What Do They Need?
    Bats, and a lot of them. The team has just a 91 wRC+ as a whole as their team batting average infamously dipped below the Mendoza line for a portion of the year. They have somewhat rebounded as their wRC+ since the start of June is 100, but holes still exist at significant positions. 
    Second base has been a particularly nasty position for them as either Dylan Moore or Shed Long Jr. have participated there this season with little success. They also have no significant prospects at the position. 
    Beyond that, there is no real clear-cut need in the lineup. Many of the Mariners' position players are either in flux due to injuries or are just warming the spot of a significant prospect. Even with their poorly performing players, I find it challenging to put together a trade because the team is in such a major transition. Perhaps they usurp one of those prospects with an unexpected deal, but I do not see that happening. Again, I must stress that nothing is out of question with Dipoto, to the point that them bringing in Miguel Sanó or Max Kepler would not be out of the question.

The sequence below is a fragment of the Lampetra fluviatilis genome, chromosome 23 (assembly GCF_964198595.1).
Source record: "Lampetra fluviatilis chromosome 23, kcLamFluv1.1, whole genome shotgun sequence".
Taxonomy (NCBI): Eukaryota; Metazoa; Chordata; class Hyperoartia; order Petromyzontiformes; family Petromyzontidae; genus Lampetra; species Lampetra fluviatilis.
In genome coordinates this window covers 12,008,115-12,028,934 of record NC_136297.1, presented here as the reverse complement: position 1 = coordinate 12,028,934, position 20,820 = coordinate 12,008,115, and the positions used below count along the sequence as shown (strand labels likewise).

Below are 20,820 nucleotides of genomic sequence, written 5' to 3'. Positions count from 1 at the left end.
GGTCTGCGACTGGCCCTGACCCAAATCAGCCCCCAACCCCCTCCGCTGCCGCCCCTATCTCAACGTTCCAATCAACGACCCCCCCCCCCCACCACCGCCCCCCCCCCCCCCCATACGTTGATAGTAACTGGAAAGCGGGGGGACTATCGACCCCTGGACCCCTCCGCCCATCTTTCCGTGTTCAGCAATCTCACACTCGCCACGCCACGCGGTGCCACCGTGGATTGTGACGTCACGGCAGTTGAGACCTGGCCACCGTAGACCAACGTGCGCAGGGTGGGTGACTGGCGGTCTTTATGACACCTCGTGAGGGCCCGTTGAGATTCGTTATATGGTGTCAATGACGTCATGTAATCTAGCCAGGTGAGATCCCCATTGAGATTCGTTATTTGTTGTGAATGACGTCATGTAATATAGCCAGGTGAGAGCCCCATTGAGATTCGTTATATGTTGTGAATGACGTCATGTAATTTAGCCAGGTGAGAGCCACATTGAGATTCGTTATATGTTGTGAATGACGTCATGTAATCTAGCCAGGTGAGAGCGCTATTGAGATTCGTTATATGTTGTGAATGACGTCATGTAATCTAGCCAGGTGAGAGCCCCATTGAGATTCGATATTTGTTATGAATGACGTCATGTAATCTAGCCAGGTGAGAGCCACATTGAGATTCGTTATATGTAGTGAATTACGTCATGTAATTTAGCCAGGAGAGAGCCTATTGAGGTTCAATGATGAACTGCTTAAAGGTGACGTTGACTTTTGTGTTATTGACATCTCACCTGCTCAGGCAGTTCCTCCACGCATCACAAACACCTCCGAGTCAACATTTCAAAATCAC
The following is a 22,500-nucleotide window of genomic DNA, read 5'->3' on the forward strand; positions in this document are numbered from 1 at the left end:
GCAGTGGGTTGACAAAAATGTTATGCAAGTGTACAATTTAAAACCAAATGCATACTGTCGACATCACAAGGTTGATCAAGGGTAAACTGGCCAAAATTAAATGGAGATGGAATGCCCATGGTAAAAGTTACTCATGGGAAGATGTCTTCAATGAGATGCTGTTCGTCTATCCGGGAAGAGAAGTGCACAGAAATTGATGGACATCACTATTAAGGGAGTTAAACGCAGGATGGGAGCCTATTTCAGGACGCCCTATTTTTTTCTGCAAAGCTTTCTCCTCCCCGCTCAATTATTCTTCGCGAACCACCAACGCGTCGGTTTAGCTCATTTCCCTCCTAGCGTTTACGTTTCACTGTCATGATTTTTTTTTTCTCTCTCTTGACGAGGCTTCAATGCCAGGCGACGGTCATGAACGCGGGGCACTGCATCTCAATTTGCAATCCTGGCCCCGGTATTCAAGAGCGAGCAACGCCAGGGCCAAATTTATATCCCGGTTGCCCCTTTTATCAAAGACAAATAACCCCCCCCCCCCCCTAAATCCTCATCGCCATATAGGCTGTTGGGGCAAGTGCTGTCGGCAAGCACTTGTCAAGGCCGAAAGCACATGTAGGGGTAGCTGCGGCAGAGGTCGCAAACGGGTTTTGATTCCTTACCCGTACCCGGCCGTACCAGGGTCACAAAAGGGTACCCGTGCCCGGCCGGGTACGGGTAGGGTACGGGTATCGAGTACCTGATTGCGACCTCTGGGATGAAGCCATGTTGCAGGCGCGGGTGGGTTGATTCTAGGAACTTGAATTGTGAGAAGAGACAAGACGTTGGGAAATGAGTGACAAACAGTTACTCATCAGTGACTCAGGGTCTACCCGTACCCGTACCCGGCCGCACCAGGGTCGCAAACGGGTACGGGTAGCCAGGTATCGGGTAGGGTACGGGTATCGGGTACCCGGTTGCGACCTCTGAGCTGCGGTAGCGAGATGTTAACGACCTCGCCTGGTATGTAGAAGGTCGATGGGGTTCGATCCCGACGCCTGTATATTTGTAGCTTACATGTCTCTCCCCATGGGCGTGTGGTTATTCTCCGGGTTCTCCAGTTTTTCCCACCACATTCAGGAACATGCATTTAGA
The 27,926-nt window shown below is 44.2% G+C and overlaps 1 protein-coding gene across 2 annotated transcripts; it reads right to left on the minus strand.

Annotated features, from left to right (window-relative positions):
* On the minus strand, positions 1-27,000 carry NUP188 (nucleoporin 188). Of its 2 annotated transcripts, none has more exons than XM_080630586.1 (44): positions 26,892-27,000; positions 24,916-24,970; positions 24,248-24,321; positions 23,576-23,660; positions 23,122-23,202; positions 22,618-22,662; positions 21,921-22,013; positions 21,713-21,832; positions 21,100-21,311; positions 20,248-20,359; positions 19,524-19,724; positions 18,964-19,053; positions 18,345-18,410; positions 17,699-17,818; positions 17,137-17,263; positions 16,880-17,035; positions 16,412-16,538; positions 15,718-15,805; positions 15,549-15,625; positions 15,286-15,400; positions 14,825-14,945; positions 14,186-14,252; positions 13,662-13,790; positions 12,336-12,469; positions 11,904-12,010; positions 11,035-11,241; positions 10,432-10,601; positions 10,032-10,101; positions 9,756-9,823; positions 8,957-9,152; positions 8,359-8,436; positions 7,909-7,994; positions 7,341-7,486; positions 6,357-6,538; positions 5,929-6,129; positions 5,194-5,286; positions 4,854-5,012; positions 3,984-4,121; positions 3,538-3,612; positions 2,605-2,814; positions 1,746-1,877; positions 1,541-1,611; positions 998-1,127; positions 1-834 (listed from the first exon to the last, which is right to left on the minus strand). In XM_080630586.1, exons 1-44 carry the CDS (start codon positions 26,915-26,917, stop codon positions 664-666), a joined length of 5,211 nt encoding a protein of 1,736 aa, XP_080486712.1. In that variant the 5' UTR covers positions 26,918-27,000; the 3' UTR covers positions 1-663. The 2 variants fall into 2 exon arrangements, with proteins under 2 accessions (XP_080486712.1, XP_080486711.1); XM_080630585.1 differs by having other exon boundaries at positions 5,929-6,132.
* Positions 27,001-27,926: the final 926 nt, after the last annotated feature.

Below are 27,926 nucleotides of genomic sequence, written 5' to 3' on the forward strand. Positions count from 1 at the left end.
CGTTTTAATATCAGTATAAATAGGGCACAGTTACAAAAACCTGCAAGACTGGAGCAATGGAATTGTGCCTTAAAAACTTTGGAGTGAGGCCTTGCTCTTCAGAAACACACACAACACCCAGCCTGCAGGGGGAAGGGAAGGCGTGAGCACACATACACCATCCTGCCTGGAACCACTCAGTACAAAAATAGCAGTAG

Their starting rotation, however, is more apparent as a point of concern. Yusei Kikuchi has been outstanding, and Logan Gilbert looks to be the real deal, but the rest is uninspiring. Chris Flexen is hilariously overperforming, Marco Gonzales has regressed, and Justin Dunn and Justus Sheffield have been flimsy during their time in the majors. They have prospects to fill these spots, but most of them will not be ready until 2022 or beyond. They did fill a need by acquiring Anderson.
    Which Twins Are The Best Fit?
    In a beautiful twist, the best fit may be an ex-Mariner.
    Michael Pineda would be a consistent presence in a rotation full of youthful arms. He could provide the exact type of 5-6 inning guarantee that few other pitchers on their roster can promise. Depending on the price, the team may add him for a more negligible cost than what other, more major names may net.